The operation was brilliantly handled, at breakneck speed. As each lot trundled past, it was sold in a machine-gun barrage of offers, bids and counterbids, often being knocked down before it had reached the far end of the hanger. As I arrived, we were on lot 722 - a long way short of the high 800s in which I was interested. But such was the verve of the auctioneer that time flew, and the lots with it. Starting a fire engine at pounds 500, he sold it for pounds 2,000 within 20 seconds. He shifted an ambulance for pounds 850 in even shorter order. If people were slow to start bidding, he took them steeply downhill: 'Five hundred? No? Four. Three. Two. I'll stop when I get a bid. One hundred. Thank you, sir]'
From upwind, to my left, heady smells of sizzling meat and onions from the sausage and burger stall mingled not altogether attractively with the diesel fumes of the procession. The supply of vehicles officially described as 'MK 4 x 4 Dropsides' - otherwise four-wheel drive lorries - seemed endless, but all were bought within seconds at prices between pounds 1,500 and pounds 2,000.
Having failed to bring a pen or pencil, I was obliged to scribble notes with the point of a .243 bullet, but none of my predominantly agricultural neighbours seemed to notice anything odd. Gradually, what with the smell, the grinding and growling of engines, and the fortissimo, machine-gun hammer of the auctioneer's amplified voice, my mind closed down against present assaults and drifted off to Siberia in summer, where, in a hunting camp beside the River Charysh, we had used a Russian ex-army lorry similar to the ones now passing.
One day, when we wanted to cross the river, we were taken in hand by a young man with a wispy, fair moustache derisively known among his colleagues as 'the General'. The name derived purely from his habit of wearing army-type fatigues and cap, for his bearing was anything but military. When he loaded a large inflatable into the back of his truck, and drove down to the river, we supposed he was about to launch the boat for the crossing. Not at all: crunching down the shingle shore, he drove straight out into the fast, grey torrent, until the exhaust was burbling furiously from deep under the surface and water was lapping his boots in the cab . . .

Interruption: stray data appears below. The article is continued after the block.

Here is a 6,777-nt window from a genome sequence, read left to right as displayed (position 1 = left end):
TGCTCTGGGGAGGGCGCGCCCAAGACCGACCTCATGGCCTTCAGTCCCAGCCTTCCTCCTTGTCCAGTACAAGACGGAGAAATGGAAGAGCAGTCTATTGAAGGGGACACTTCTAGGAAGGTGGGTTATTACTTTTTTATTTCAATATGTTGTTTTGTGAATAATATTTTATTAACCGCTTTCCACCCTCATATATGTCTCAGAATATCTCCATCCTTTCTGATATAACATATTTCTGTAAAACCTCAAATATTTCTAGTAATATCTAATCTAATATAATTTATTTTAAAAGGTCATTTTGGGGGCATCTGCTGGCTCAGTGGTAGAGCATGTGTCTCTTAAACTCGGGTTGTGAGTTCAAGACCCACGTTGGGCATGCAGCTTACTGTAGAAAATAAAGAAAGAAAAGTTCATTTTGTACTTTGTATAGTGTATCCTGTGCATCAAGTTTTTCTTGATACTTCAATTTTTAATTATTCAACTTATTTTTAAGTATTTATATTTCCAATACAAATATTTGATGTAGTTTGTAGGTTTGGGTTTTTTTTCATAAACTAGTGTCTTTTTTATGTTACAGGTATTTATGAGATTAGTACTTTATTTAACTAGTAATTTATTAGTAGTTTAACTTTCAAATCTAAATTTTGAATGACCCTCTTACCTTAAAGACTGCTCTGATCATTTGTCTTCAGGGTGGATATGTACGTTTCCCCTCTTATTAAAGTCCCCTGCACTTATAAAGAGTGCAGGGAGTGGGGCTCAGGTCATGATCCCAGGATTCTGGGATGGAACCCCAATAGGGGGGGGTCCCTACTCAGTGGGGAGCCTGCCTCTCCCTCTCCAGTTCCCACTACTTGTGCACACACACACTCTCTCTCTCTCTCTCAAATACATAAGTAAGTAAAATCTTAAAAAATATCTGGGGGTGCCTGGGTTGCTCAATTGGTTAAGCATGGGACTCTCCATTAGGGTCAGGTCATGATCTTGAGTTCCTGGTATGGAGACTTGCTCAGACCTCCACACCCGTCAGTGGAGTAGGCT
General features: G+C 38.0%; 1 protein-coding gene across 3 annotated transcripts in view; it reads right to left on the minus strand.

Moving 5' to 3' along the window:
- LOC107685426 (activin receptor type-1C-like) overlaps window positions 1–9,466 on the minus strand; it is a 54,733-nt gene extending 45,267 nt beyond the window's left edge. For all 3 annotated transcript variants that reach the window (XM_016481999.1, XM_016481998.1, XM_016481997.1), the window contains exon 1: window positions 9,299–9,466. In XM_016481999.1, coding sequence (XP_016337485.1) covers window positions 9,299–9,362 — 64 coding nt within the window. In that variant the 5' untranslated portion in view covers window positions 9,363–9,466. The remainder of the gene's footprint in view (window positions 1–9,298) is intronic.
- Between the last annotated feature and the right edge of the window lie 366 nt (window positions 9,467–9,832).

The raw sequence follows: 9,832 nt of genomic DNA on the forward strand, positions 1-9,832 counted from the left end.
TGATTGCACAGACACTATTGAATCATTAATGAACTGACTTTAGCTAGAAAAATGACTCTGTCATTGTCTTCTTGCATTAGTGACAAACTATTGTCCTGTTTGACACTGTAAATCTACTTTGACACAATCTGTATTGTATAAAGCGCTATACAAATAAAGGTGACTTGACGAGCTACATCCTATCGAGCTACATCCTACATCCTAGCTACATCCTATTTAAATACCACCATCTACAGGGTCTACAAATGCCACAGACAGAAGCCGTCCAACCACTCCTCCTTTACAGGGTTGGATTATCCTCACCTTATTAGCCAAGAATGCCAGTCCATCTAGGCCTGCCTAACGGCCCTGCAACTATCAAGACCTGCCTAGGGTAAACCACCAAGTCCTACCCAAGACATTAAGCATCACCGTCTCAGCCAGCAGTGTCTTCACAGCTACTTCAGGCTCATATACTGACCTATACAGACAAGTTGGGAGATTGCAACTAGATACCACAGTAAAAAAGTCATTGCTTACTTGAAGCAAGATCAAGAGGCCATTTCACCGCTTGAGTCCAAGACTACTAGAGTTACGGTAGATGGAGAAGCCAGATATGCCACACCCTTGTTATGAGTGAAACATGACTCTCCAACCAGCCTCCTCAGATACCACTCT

An extra-loud crack from the auctioneer's hammer jerked me back to the present. He had finished Section Three, all but a couple of non-runners which had failed to parade, and went straight into 'Plant, Trailers and Miscellaneous'.
The pace, already hot, moved up a notch. These lots were not exhibited but sold on catalogue numbers. My adrenalin rose as we hurtled towards Lot 887, my first target. Motorised scrapers, pedestrian fork-lifts, generators - and then trailers. Two that I had noted as rough were knocked down for pounds 60 apiece. Another went for pounds 80.
Then came Lot 887. Instantly a bid of pounds 100. Hellfire] Somebody else had spotted its good condition. I raised my catalogue. 'One-two-five]' snapped the auctioneer, then immediately, 'One-fifty'. I gave it a few seconds and twitched again. 'One- seven-five . . .' BANG] - and there I was.
I recovered the balance of my deposit and got the trailer's papers. These revealed that it had entered service on 23 March 1981 and had most recently been in use at RAF Valley, on Anglesey. Under the heading 'Mileage' someone had written: 'No odo(meter) fitted. Trailer has a progressive miles travelled of 10,250.'
I doubt if I shall tow it for another 10,000 miles, progressive or otherwise; but I am confident that it will give years more stout service, and earn its modest cost many times over.
'Further Country Matters', by Duff Hart-Davis, is published by Swan Hill Press, pounds 16.95.Reuse content